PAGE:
This concern is what has led to a string of 'editathons' across the world. These often locally-organised events are supported by Wikipedia and seek to fill in gaps in Wikipedia's provision. Many groups have made use of the model of editathons to add pages of women in art (National Museum of Women in the Arts), or just women in general via WikiProjects like Women in Red). My own institution, the University of Edinburgh, has run editathons to raise the profile of women in science and Scottish history.

These events, often run by Wikipedians in Residence (people who work in libraries, universities and other organisations to build a relationship between the organisations and create pages relating to that institution's mission or aims) and teach people how to create and edit Wikipedia pages before helping them write new content on notable women, places, histories or events. There's a helpful guide to running editathons on Wikipedia (where else)?).

So, I've decided, as part of this current project, to add what information I can to the existing pages for the women authors whose works I've been looking at. This includes Annie Shepherd Swan, who wrote over 200 novels, was a founding member of the SNP and who was one of the first women to stand for election in 1918 (she didn't win). This is information that would have been more difficult to find out if it wasn't on Wikipedia. Indeed, Annie Swan's page was only created in 2010 as part of a project to add missing pages. Compare this to S. R. Crockett's page - a contemporary of Swan's who wrote similar novels but who enjoyed less commercial success, his Wikipedia page was created in 2004.

It's true that Wikipedia is not the only place women are absent; their place in the English literature canon is far from established (something that is hopefully changing). But adding content to Wikipedia on these women is something high impact and low effort that I can do to make a difference now. In fact, it's probably something we should all do; after all, we all use it...right?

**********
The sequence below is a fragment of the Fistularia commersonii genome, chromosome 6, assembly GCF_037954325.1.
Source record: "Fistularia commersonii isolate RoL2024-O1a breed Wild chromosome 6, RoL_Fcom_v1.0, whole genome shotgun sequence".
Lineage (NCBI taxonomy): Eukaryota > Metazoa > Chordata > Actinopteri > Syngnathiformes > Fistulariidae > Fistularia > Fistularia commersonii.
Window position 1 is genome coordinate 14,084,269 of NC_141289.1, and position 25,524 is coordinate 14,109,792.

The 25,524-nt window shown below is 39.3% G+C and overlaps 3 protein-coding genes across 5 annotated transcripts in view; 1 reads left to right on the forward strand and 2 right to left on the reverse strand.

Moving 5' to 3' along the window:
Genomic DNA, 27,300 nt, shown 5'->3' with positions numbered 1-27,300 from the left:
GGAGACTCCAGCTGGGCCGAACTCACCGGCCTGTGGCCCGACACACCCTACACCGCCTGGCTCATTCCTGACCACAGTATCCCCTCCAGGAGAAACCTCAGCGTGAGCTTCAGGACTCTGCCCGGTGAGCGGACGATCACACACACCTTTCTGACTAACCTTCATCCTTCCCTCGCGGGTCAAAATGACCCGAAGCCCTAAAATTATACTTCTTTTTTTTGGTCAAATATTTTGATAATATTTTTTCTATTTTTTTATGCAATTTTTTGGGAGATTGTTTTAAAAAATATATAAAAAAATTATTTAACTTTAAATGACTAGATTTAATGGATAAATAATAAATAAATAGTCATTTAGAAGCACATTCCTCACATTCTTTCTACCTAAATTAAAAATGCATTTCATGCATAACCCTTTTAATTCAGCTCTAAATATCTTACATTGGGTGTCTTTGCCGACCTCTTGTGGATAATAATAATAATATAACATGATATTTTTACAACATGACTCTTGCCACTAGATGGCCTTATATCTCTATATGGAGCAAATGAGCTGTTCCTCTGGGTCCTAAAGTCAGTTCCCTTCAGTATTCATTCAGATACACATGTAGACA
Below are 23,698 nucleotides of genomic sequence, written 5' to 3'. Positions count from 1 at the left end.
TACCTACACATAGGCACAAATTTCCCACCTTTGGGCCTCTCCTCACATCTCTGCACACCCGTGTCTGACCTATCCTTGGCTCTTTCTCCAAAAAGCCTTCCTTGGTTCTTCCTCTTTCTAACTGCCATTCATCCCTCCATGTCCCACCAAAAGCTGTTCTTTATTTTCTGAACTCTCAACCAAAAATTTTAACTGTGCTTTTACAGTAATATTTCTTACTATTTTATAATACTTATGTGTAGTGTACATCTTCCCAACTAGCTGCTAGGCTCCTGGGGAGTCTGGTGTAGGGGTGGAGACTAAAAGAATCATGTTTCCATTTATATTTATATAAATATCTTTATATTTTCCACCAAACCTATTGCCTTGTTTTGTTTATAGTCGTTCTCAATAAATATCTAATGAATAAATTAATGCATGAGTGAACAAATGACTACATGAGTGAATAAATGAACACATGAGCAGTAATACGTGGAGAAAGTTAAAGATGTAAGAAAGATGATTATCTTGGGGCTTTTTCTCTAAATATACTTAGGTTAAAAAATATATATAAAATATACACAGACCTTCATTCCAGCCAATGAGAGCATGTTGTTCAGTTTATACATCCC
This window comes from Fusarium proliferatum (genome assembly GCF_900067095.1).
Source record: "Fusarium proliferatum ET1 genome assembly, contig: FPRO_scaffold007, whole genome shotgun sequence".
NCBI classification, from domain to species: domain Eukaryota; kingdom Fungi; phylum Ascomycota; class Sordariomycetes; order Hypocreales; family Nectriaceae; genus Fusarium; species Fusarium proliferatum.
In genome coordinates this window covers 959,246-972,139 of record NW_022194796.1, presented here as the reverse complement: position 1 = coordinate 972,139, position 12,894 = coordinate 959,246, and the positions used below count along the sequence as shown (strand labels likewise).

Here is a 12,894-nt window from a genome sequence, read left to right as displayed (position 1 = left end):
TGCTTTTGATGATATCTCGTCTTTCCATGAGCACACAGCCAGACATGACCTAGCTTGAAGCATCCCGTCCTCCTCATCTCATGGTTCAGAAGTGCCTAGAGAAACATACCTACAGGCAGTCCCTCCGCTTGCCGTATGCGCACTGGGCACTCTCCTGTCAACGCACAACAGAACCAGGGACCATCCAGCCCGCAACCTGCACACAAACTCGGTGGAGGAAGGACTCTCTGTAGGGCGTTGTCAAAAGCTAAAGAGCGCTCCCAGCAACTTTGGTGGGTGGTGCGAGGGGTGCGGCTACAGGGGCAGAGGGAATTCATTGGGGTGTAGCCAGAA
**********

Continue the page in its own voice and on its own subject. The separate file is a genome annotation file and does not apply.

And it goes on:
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The photo used is from the University of Edinburgh History of Medicine Wikipedia edit-a-thon for Innovative Learning Week in February 2016. The photo was taken by Eugenia Twomey and is used here under a CC-BY-SA license). 

10 comments:

  1. At one of the schools where I teach, a colleague assigned this work as an undergraduate capstone project: to create a full, footnoted Wikipedia entry for a French lesbian author who had only figured as a stub before. I rather like the idea as a practical introduction to scholarly rigor and public scholarship.

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  2. Anne, I agree! I also have colleagues who've used Wikipedia in teaching and asked students to research a little-known historical figure and write their biography for Wikipedia. It's such a great idea for a learning project.

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  3. I wonder how much the "notability" guidelines affect who ends up with a Wiki entry. I don't know much about this, but I think an author needs to have had a certain level of contemporary attention paid to them and, if further in the past, some level of continued attention paid to them. So, if women authors got less coverage at the time they were writing, and have subsequently been received less academic attention, that would probably mean they're not so likely to be deemed "notable."